Pretty Little Liars - Sara Shepard I'm ashamed to admit I've read this book, and the only reason I'm copping to it is because I need it for my reading challenge. Pretty Little Liars is not the type of book I usually read, but after a friend admitted the show was one of her guilty pleasures, I decided to check out the book. Unfortunately, I got no pleasure from reading this, only guilt and frustration.

Pretty Little Liars tells the story of Aria, Spencer, Emily, and Hanna, four girls whose best friend, Alison, disappears one night during a slumber party. After their devastating loss the four girls drift apart, leading their own separate lives. Aria spends two years abroad in Iceland, Spencer immerses herself in her academic and extracurricular actives, Emily focuses on swimming, and Hanna loses weight and becomes the new "it" girl at their posh private school, Rosewood Day. Three years later, each of them begin receiving ominous text messages from someone named A, who threatens to expose their secrets—secrets only Alison knows.

The best thing about this book is the premise. In the hands of a good writer, this could have been an engaging read, but there is not one aspect of the story, other than the mystery, that was handled well. The characters are vapid and shallow, and an extraordinary amount of time is spent describing their appearance, in particular their designer clothing. The messages are appallingly unhealthy. One of the main romances is between Aria and her English teacher, which is presented as "true love" rather than an inappropriate affair between a young girl and a much older man, who as her teacher holds a lot of power over her. There are also implied messages about the importance of being thin, wealthy, and wearing designer labels.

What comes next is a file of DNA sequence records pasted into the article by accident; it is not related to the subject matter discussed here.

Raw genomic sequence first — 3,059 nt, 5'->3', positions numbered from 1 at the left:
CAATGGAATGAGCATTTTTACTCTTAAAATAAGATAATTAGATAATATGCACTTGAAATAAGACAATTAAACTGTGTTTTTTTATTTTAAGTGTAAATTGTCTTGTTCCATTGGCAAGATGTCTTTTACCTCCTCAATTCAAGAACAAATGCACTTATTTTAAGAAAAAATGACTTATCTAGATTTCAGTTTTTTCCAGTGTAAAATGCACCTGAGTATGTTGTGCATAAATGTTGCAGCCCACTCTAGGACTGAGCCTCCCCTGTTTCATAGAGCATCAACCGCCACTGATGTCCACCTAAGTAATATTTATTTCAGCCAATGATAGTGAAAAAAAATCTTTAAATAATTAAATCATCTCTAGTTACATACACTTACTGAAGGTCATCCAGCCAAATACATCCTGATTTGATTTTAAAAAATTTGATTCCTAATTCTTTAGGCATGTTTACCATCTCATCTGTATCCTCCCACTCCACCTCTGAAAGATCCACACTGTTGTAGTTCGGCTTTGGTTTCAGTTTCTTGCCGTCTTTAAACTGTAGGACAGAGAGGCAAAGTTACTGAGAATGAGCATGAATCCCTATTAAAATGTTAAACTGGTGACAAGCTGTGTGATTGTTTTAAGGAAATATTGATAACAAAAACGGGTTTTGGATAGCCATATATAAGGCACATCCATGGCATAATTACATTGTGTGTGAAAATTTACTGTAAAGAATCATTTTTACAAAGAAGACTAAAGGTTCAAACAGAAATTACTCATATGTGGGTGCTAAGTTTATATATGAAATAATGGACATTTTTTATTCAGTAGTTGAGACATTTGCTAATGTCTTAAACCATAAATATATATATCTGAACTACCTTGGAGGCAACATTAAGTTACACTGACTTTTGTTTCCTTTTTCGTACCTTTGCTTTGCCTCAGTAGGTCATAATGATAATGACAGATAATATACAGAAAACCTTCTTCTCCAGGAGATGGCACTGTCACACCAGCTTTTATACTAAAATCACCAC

The writing was very clunky and unpolished. The dialogue was unrealistic, particularly when it came to the parents. There was an excessive use of dialogue tags and an excessive use of words other than "said." Characters "squeaked," "whispered," "spat," "murmured," and "threw in" all on one page, in the course of one conversation. While I'm hardly a stickler for the "only use said" rule, I found it very distracting here. Instead of relying on the dialogue itself to show how the characters are speaking, the dialogue tags tell us how the lines are being delivered. Shepard also tends to abuse adverbs throughout the text. Most times they were unnecessary, and sometimes they were downright awkward. In one example, a boy "messily dribbled" beer down his chin. The word "messily" is unneeded because it's implied by the situation.

I won't be reading on in the series, although I'm mildly interested to know who A is. The mystery is intriguing, but I don't care what happens to any of the characters, and I can't suffer through glorified student/teacher relationships, or poor writing to satisfy my curiosity. Those who enjoyed the Gossip Girl series will probably enjoy this one.